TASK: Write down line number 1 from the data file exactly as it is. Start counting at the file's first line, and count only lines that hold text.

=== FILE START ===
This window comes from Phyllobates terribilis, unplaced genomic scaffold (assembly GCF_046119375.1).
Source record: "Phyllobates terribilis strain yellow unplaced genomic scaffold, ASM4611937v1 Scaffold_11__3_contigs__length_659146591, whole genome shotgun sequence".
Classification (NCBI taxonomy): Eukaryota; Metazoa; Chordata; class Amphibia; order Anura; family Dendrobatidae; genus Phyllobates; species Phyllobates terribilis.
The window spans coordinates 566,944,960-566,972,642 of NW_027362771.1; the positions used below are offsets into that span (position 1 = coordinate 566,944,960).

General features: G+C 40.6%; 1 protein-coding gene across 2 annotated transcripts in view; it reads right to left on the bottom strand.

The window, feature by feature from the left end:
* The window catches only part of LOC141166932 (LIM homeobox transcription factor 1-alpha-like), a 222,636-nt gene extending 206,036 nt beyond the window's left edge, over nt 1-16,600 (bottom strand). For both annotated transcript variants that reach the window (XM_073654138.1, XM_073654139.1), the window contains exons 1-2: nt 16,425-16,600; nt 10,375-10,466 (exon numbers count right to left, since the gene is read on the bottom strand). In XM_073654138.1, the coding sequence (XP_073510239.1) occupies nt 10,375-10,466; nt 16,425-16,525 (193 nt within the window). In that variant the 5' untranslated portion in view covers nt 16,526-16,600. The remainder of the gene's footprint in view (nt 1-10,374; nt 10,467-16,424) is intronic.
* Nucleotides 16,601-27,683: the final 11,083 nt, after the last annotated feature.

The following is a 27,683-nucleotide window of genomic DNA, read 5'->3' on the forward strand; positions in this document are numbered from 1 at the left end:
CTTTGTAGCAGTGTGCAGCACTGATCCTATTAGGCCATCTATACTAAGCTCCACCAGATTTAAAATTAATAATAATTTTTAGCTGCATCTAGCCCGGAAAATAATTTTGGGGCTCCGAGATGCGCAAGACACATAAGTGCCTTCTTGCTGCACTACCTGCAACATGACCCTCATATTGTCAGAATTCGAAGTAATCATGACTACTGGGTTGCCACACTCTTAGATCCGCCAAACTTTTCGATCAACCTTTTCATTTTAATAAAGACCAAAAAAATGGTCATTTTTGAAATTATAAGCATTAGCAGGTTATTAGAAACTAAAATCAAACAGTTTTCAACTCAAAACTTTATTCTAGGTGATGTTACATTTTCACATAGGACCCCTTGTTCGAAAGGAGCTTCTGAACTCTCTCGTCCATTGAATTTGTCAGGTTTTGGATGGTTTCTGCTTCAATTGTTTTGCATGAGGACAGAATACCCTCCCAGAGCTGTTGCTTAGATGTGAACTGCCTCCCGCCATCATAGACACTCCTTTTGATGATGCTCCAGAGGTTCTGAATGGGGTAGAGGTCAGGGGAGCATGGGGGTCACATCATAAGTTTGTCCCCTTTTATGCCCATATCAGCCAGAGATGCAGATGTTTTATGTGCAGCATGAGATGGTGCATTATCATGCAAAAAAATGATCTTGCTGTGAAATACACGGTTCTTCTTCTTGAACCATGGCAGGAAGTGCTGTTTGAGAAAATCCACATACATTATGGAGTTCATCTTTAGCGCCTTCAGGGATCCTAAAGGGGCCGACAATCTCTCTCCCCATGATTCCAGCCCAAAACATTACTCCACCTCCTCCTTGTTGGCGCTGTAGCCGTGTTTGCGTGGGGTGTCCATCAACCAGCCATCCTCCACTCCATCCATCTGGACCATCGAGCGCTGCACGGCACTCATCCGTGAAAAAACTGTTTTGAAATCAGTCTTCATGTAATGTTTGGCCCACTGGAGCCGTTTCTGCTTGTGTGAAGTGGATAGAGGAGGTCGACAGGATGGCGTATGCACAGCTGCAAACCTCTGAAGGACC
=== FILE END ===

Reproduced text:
This window comes from Phyllobates terribilis, unplaced genomic scaffold (assembly GCF_046119375.1).